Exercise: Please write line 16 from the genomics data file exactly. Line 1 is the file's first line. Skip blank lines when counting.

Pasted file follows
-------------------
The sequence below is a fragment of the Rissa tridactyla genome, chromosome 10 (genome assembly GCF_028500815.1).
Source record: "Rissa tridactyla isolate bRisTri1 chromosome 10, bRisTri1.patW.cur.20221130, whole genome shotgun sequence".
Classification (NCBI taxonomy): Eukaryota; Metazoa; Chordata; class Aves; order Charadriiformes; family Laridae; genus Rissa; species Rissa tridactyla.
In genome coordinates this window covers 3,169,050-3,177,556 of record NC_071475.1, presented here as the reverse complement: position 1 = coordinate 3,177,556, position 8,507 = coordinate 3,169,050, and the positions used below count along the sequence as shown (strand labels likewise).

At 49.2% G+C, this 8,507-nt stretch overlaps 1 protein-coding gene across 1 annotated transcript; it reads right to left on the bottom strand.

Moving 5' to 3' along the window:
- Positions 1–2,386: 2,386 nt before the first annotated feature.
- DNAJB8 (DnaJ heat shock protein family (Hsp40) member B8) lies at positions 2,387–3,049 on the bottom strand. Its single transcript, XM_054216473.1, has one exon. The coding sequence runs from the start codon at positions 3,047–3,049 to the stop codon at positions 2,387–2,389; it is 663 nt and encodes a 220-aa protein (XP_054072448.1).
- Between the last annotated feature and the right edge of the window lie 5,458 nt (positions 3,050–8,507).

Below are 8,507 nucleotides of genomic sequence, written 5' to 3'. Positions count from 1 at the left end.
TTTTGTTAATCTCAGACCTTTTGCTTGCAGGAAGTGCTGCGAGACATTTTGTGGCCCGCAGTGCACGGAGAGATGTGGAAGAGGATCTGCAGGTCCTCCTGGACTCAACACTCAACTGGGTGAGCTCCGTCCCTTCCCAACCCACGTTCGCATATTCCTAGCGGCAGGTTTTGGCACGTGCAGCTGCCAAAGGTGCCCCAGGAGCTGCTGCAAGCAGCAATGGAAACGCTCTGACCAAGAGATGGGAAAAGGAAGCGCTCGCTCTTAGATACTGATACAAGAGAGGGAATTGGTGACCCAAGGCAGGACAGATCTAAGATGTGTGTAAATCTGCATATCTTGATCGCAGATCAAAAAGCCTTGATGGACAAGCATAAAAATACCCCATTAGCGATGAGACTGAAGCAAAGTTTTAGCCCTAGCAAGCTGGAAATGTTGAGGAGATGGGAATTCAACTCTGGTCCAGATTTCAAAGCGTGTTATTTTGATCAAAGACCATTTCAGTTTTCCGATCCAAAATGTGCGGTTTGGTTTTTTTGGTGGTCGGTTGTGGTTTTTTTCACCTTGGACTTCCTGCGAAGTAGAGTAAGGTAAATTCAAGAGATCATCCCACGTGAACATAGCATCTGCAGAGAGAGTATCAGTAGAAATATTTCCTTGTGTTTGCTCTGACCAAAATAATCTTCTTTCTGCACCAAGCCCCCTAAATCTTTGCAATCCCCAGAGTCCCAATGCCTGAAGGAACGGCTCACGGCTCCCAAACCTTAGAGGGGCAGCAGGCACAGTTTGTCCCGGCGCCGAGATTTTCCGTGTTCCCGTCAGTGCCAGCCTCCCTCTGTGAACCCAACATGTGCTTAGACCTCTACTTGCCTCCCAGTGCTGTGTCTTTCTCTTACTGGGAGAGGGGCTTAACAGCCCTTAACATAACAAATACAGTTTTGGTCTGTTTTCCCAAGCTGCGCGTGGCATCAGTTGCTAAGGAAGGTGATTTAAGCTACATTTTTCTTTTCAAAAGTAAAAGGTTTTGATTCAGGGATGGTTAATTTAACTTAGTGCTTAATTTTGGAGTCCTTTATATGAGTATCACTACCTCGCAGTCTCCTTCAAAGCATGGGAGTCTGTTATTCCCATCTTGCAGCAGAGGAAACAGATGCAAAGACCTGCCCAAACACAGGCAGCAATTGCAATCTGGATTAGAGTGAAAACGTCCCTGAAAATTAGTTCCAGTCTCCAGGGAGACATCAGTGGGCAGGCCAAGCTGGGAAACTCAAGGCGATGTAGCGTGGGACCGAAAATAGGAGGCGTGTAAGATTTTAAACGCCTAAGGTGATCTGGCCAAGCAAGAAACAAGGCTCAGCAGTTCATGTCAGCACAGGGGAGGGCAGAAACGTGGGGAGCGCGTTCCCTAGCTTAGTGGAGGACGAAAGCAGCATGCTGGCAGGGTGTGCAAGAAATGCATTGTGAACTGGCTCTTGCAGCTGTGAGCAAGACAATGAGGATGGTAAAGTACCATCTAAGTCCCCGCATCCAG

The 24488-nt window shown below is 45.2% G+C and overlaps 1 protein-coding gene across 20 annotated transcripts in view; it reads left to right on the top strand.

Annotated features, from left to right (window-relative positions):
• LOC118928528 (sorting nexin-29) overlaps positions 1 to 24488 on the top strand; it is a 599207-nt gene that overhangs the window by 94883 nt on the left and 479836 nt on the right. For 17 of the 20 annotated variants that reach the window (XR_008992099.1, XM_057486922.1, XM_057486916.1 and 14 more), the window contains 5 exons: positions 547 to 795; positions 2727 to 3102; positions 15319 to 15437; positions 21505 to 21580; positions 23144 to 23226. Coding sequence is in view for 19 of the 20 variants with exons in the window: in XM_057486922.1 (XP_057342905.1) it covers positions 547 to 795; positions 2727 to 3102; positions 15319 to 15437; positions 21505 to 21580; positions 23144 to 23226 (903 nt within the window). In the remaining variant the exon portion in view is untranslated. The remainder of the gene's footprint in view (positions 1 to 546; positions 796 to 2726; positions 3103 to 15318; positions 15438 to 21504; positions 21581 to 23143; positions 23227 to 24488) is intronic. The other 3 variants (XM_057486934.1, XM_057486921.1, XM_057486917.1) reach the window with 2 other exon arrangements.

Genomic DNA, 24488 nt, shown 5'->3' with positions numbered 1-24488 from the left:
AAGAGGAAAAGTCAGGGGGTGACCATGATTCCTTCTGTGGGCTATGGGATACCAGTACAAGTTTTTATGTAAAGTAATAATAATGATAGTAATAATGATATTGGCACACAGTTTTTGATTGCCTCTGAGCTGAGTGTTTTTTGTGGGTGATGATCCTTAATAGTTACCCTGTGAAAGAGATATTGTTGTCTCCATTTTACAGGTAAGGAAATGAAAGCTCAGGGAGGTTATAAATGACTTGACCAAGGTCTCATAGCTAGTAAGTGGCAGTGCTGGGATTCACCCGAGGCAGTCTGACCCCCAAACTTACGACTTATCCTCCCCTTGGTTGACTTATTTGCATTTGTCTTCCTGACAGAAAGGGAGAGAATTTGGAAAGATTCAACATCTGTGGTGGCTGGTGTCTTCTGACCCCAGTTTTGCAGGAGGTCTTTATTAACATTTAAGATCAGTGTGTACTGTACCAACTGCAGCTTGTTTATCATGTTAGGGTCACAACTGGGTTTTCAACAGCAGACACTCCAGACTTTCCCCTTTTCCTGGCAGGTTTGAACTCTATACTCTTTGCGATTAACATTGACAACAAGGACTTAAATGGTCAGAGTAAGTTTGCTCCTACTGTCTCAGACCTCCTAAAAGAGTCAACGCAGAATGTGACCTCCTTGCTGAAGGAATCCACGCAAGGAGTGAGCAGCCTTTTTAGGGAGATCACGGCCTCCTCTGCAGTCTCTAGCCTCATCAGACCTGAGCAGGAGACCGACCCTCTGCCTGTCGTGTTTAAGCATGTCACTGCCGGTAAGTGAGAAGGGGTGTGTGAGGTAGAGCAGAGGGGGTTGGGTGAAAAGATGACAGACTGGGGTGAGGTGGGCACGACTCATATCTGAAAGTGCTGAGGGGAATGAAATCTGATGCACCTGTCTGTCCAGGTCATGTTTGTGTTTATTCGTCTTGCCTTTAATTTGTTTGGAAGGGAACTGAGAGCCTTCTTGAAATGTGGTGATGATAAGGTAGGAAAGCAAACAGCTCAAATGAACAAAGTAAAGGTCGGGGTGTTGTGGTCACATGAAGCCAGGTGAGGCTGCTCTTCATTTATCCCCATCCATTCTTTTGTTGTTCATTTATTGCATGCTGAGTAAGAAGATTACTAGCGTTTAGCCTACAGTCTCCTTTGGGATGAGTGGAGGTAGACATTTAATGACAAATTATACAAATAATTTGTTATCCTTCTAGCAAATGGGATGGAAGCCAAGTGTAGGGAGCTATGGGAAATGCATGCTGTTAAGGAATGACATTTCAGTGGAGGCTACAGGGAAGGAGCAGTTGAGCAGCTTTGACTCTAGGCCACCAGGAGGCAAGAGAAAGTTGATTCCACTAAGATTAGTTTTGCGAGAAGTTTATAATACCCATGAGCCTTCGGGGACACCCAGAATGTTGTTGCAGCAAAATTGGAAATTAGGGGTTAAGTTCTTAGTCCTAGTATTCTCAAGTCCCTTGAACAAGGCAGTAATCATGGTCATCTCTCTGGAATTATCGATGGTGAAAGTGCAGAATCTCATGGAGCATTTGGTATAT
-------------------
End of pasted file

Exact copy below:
AAGAGGAAAAGTCAGGGGGTGACCATGATTCCTTCTGTGGGCTATGGGATACCAGTACAAGTTTTTATGTAAAGTAATAATAATGATAGTAATAATGATATTGGCACACAGTTTTTGATTGCCTCTGAGCTGAGTGTTTTTTGTGGGTGATGATCCTTAATAGTTACCCTGTGAAAGAGATATTGTTGTCTCCATTTTACAGGTAAGGAAATGAAAGCTCAGGGAGGTTATAAATGACTTGACCAAGGTCTCATAGCTAGTAAGTGGCAGTGCTGGGATTCACCCGAGGCAGTCTGACCCCCAAACTTACGACTTATCCTCCCCTTGGTTGACTTATTTGCATTTGTCTTCCTGACAGAAAGGGAGAGAATTTGGAAAGATTCAACATCTGTGGTGGCTGGTGTCTTCTGACCCCAGTTTTGCAGGAGGTCTTTATTAACATTTAAGATCAGTGTGTACTGTACCAACTGCAGCTTGTTTATCATGTTAGGGTCACAACTGGGTTTTCAACAGCAGACACTCCAGACTTTCCCCTTTTCCTGGCAGGTTTGAACTCTATACTCTTTGCGATTAACATTGACAACAAGGACTTAAATGGTCAGAGTAAGTTTGCTCCTACTGTCTCAGACCTCCTAAAAGAGTCAACGCAGAATGTGACCTCCTTGCTGAAGGAATCCACGCAAGGAGTGAGCAGCCTTTTTAGGGAGATCACGGCCTCCTCTGCAGTCTCTAGCCTCATCAGACCTGAGCAGGAGACCGACCCTCTGCCTGTCGTGTTTAAGCATGTCACTGCCGGTAAGTGAGAAGGGGTGTGTGAGGTAGAGCAGAGGGGGTTGGGTGAAAAGATGACAGACTGGGGTGAGGTGGGCACGACTCATATCTGAAAGTGCTGAGGGGAATGAAATCTGATGCACCTGTCTGTCCAGGTCATGTTTGTGTTTATTCGTCTTGCCTTTAATTTGTTTGGAAGGGAACTGAGAGCCTTCTTGAAATGTGGTGATGATAAGGTAGGAAAGCAAACAGCTCAAATGAACAAAGTAAAGGTCGGGGTGTTGTGGTCACATGAAGCCAGGTGAGGCTGCTCTTCATTTATCCCCATCCATTCTTTTGTTGTTCATTTATTGCATGCTGAGTAAGAAGATTACTAGCGTTTAGCCTACAGTCTCCTTTGGGATGAGTGGAGGTAGACATTTAATGACAAATTATACAAATAATTTGTTATCCTTCTAGCAAATGGGATGGAAGCCAAGTGTAGGGAGCTATGGGAAATGCATGCTGTTAAGGAATGACATTTCAGTGGAGGCTACAGGGAAGGAGCAGTTGAGCAGCTTTGACTCTAGGCCACCAGGAGGCAAGAGAAAGTTGATTCCACTAAGATTAGTTTTGCGAGAAGTTTATAATACCCATGAGCCTTCGGGGACACCCAGAATGTTGTTGCAGCAAAATTGGAAATTAGGGGTTAAGTTCTTAGTCCTAGTATTCTCAAGTCCCTTGAACAAGGCAGTAATCATGGTCATCTCTCTGGAATTATCGATGGTGAAAGTGCAGAATCTCATGGAGCATTTGGTATAT